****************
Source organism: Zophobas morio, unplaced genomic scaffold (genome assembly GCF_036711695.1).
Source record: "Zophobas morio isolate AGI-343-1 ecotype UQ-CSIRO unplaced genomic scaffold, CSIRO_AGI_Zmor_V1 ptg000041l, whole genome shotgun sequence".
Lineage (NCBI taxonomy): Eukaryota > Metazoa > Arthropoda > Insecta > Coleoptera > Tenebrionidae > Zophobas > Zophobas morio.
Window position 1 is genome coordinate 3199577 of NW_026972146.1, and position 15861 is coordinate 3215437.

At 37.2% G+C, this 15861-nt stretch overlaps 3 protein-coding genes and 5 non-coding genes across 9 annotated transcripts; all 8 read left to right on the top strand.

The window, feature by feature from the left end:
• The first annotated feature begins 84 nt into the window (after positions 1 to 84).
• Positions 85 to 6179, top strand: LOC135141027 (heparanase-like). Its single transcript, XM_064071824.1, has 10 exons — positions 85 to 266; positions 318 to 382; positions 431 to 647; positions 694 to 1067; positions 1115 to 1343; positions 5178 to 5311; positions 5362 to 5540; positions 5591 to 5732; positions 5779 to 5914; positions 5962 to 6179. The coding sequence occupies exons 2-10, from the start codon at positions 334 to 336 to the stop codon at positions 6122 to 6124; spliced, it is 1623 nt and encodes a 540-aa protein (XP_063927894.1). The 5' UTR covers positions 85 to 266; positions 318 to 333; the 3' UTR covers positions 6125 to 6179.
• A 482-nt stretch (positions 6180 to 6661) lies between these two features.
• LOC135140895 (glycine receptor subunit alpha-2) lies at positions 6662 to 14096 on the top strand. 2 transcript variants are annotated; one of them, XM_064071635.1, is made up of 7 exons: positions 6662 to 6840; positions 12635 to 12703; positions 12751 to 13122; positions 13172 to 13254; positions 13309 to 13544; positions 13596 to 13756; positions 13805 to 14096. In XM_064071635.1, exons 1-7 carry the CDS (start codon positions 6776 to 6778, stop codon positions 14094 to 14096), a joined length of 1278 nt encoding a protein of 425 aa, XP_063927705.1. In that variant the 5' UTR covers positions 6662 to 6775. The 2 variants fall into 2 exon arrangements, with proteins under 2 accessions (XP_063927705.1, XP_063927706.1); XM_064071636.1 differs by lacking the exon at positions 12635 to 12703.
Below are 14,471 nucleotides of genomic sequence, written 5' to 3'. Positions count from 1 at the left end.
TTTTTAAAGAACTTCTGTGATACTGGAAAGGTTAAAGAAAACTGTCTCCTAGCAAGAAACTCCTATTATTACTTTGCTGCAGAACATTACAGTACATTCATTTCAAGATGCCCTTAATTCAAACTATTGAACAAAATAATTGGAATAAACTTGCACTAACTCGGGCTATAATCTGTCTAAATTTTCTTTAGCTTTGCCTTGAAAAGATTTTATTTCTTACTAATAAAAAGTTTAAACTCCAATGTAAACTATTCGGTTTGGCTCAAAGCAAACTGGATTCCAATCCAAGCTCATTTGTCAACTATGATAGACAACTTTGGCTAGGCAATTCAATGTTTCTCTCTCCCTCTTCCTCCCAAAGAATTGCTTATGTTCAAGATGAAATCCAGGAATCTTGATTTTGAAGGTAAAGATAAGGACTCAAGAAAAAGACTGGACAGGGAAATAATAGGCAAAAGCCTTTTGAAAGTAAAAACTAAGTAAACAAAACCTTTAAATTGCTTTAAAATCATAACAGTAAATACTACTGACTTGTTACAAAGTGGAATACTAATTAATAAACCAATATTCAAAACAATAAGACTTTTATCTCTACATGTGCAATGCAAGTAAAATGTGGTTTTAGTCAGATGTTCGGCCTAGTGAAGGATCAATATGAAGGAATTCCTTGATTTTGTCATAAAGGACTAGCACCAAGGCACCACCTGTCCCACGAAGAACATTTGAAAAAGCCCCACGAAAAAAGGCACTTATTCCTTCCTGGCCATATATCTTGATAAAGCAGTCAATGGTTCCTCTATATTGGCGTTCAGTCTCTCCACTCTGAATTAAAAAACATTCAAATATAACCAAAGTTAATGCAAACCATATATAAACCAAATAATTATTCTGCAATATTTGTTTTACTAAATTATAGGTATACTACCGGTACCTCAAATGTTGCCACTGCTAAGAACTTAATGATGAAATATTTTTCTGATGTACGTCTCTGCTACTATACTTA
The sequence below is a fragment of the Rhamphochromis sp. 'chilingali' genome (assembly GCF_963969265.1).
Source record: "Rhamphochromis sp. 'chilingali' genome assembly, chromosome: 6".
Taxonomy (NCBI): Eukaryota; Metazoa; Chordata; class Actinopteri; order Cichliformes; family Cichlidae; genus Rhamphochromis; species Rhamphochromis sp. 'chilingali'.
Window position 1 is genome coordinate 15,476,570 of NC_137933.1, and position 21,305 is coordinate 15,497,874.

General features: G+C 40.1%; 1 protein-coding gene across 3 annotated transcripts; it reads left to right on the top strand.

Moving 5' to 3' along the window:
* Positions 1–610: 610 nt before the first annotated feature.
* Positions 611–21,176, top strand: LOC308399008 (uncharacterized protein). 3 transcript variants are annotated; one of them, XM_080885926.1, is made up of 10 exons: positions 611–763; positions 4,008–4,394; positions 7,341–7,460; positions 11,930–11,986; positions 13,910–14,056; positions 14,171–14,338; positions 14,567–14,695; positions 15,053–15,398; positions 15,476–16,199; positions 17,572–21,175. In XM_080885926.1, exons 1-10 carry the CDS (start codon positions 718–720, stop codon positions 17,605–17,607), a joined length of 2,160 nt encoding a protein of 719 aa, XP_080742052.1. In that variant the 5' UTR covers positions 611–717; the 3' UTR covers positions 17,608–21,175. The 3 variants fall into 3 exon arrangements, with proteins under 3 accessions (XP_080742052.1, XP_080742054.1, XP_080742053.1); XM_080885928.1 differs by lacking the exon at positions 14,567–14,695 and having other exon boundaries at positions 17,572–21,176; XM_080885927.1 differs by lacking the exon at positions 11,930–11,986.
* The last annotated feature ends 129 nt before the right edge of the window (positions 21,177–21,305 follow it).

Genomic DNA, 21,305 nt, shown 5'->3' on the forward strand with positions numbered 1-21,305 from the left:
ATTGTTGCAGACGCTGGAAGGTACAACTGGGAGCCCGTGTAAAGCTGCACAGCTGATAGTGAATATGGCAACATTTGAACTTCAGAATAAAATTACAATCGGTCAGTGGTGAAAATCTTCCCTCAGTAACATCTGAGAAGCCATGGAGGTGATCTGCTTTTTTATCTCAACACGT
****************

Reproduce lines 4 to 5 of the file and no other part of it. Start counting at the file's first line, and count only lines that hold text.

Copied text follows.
Window position 1 is genome coordinate 3199577 of NW_026972146.1, and position 15861 is coordinate 3215437.

At 37.2% G+C, this 15861-nt stretch overlaps 3 protein-coding genes and 5 non-coding genes across 9 annotated transcripts; all 8 read left to right on the top strand.